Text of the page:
Mobile phones are unlikely to cause cancer because brain tumours are not clustered within the radiation range emitted from most devices, a new report finds.
Researchers also found people who spent the most time on mobiles were no more likely to experience tumors located within five centimetres of the phone, where '90 percent of the radiation' is emitted.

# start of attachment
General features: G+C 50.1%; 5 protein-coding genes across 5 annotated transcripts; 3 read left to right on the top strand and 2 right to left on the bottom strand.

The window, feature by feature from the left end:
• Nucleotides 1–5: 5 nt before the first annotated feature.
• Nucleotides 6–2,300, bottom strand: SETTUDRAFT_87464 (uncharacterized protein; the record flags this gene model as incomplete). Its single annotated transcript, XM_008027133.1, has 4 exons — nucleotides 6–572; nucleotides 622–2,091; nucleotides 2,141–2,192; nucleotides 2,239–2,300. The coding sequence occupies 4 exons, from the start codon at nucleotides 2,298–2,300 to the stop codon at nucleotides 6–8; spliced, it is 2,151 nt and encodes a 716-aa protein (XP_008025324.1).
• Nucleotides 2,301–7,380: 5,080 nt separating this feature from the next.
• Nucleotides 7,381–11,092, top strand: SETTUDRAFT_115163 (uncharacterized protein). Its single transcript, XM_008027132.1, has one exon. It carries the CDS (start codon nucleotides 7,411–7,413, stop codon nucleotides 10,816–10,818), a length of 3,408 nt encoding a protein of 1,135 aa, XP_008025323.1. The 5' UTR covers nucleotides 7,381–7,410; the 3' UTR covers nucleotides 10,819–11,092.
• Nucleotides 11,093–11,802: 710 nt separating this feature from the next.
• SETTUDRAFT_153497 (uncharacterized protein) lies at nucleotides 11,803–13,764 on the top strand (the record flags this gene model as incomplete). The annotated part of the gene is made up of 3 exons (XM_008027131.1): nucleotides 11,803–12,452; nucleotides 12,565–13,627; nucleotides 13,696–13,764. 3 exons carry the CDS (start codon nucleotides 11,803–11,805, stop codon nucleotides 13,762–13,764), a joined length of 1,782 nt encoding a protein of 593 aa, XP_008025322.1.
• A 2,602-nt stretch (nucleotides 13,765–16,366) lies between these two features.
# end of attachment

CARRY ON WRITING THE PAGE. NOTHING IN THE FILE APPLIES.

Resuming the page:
The findings from the University of Tampere in Finland were revealed as the World Health Organization announced that, upon review of available scientific evidence, mobile phones should be classified as 'possibly carcinogenic.'
Study author Dr Suvi Larjavaara said although the results may be reassuring, they are certainly not conclusive. She said cancer could take a long time to develop and only five per cent of the people included in the study had been using mobile phones for at least 10 years.